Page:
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Guidance for mental health services in exercising duties to safeguard people from the risk of radicalisation

Research on individuals who have engaged in terrorist activity demonstrates that there is no single socio-demographic profile or pathway that leads an individual to become involved in terrorism, making involvement in terrorist activity inherently difficult to predict. Vulnerability to radicalisation depends on complex interactions between different risk factors. These can include involvement in criminality, family influence, failure to integrate, or a sense of grievance or injustice.Presence of these and other risk factors does not make radicalisation inevitable or predictable. The vast majority of people exposed to risk factors do not go on to engage in terrorist activity. This might be due to the presence of protective factors, such as having a strong family life that provides a sense of belonging, self-esteem and purpose, friendships that would be jeopardised by involvement in terrorism, or being open to challenge from other perspectives.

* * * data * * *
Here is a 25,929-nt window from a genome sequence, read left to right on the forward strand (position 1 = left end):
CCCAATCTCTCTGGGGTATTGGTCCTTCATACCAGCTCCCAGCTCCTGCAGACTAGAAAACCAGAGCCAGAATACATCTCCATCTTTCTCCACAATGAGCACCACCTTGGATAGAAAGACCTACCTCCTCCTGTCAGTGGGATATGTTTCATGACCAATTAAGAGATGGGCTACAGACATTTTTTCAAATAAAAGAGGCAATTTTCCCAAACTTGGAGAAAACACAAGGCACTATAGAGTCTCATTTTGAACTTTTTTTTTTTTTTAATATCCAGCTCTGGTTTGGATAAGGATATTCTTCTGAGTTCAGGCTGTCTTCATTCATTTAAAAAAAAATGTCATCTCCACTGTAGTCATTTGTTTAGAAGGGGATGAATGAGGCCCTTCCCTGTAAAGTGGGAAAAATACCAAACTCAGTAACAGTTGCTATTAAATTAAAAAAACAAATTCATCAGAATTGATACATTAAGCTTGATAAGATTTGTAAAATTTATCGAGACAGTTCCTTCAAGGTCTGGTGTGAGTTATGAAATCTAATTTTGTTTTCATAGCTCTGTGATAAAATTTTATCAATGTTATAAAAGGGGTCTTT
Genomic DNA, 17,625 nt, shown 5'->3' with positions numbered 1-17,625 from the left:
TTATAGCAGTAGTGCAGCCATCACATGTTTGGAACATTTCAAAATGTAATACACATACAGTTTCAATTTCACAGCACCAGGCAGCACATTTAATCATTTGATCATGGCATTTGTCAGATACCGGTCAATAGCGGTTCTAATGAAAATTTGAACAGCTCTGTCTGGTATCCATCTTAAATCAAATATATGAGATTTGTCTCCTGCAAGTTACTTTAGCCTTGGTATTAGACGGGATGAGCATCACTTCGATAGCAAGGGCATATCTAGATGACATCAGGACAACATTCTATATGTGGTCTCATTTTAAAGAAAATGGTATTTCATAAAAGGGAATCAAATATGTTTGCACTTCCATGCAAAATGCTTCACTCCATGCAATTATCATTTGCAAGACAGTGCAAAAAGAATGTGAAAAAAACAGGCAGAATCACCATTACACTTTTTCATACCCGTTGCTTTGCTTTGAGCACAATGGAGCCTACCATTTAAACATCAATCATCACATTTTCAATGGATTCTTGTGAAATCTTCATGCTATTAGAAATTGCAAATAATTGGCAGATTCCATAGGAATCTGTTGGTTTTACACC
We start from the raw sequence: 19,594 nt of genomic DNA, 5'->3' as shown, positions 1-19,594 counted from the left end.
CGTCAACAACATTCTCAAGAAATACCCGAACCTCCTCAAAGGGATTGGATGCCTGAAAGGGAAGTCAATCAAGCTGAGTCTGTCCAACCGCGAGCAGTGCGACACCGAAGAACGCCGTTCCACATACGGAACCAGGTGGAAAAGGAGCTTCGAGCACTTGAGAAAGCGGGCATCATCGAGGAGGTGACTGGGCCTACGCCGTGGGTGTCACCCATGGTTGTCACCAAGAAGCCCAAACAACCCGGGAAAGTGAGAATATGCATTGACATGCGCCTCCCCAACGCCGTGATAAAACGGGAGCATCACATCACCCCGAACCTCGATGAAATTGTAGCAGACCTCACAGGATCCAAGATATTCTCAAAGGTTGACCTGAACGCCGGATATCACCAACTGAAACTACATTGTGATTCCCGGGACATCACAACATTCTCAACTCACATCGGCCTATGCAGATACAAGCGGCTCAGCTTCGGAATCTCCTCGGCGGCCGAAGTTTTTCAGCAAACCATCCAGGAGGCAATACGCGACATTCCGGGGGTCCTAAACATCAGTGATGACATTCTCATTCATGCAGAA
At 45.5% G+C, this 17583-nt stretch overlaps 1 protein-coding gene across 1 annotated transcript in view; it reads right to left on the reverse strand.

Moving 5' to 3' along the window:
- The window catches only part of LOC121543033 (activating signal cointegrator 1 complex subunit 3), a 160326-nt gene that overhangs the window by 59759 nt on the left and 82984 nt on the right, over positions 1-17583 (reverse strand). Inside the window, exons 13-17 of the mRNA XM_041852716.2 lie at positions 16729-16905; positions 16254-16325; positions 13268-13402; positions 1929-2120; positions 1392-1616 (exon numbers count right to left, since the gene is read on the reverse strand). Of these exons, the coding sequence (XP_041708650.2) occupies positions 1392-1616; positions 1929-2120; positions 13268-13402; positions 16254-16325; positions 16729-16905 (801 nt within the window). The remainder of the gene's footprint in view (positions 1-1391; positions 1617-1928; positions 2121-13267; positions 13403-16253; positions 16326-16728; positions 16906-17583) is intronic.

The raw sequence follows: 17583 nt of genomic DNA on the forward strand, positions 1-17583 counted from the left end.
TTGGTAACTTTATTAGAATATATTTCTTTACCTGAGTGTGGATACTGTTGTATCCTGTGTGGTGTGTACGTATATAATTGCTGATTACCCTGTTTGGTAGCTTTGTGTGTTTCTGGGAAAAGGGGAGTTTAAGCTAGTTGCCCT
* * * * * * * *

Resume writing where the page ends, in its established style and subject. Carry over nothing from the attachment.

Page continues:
There is a need for further research on links between terrorism and mental health. The data available on the mental health of terrorists is limited given the small number of terrorists relevant to the population. Existing evidence suggests that while there is no link between mental disorder and group-based terrorism, terrorists who act alone may be more likely to have a background that includes mental ill health.There should be no conflation of mental ill health and terrorism. There should be no assumption that an individual who carries out a terrorist attack is suffering from mental ill health, nor that someone with poor mental health is likely to carry out a terrorist act.

However, mental ill health may contribute to the risk of making an individual susceptible to adverse influences and exploitation. Timely access to mental health treatment might reduce the overall risk. This is part of the everyday work of mental health professionals, and part of their professional and statutory duties.